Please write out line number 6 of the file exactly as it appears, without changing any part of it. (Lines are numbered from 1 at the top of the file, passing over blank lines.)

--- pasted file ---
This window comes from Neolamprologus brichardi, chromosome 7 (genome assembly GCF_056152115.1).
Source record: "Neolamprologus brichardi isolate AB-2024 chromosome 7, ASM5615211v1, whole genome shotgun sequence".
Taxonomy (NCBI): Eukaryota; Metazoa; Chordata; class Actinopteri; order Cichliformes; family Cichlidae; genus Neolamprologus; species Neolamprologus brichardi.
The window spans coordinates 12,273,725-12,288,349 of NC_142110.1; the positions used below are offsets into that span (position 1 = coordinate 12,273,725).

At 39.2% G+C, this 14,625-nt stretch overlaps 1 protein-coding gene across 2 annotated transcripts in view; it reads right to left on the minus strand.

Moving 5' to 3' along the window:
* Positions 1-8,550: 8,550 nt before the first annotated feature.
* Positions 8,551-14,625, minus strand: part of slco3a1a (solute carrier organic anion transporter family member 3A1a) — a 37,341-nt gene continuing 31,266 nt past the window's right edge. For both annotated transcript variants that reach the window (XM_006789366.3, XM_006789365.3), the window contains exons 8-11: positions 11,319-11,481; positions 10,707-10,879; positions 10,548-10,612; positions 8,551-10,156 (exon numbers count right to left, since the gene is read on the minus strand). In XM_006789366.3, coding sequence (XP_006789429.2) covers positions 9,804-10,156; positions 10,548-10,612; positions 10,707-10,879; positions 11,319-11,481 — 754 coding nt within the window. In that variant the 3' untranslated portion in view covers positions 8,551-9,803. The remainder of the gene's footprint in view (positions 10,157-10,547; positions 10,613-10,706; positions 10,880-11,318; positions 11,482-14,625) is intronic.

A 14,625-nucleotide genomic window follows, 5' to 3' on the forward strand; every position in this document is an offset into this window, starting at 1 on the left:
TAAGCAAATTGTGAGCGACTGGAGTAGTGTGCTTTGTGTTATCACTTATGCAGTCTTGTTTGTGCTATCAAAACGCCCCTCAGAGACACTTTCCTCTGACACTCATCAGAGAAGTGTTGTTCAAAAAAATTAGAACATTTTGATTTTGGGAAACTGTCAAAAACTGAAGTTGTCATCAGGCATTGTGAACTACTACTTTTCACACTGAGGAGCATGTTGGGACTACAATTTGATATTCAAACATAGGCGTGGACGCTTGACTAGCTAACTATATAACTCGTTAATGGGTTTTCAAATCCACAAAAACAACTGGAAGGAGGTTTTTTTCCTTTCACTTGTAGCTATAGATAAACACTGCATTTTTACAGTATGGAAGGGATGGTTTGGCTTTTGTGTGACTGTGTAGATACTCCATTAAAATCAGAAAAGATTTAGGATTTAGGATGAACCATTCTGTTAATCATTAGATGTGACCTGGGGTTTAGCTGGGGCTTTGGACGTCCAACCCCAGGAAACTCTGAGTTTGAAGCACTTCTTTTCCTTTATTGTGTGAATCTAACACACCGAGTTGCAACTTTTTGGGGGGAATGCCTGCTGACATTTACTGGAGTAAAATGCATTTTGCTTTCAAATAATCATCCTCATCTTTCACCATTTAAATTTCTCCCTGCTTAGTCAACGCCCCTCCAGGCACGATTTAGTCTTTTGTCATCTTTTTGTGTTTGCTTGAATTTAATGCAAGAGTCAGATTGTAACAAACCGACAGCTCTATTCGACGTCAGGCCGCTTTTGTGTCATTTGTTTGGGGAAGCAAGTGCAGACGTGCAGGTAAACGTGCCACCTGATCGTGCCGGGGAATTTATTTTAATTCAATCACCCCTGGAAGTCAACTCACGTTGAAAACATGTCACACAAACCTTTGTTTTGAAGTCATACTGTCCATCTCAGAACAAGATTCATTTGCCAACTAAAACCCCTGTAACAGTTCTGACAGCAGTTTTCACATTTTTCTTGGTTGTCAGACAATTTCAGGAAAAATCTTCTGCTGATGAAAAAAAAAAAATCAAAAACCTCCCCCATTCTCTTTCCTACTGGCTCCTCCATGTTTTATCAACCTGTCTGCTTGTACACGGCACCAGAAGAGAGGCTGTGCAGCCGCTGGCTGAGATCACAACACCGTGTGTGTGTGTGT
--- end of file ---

Moving 5' to 3' along the window: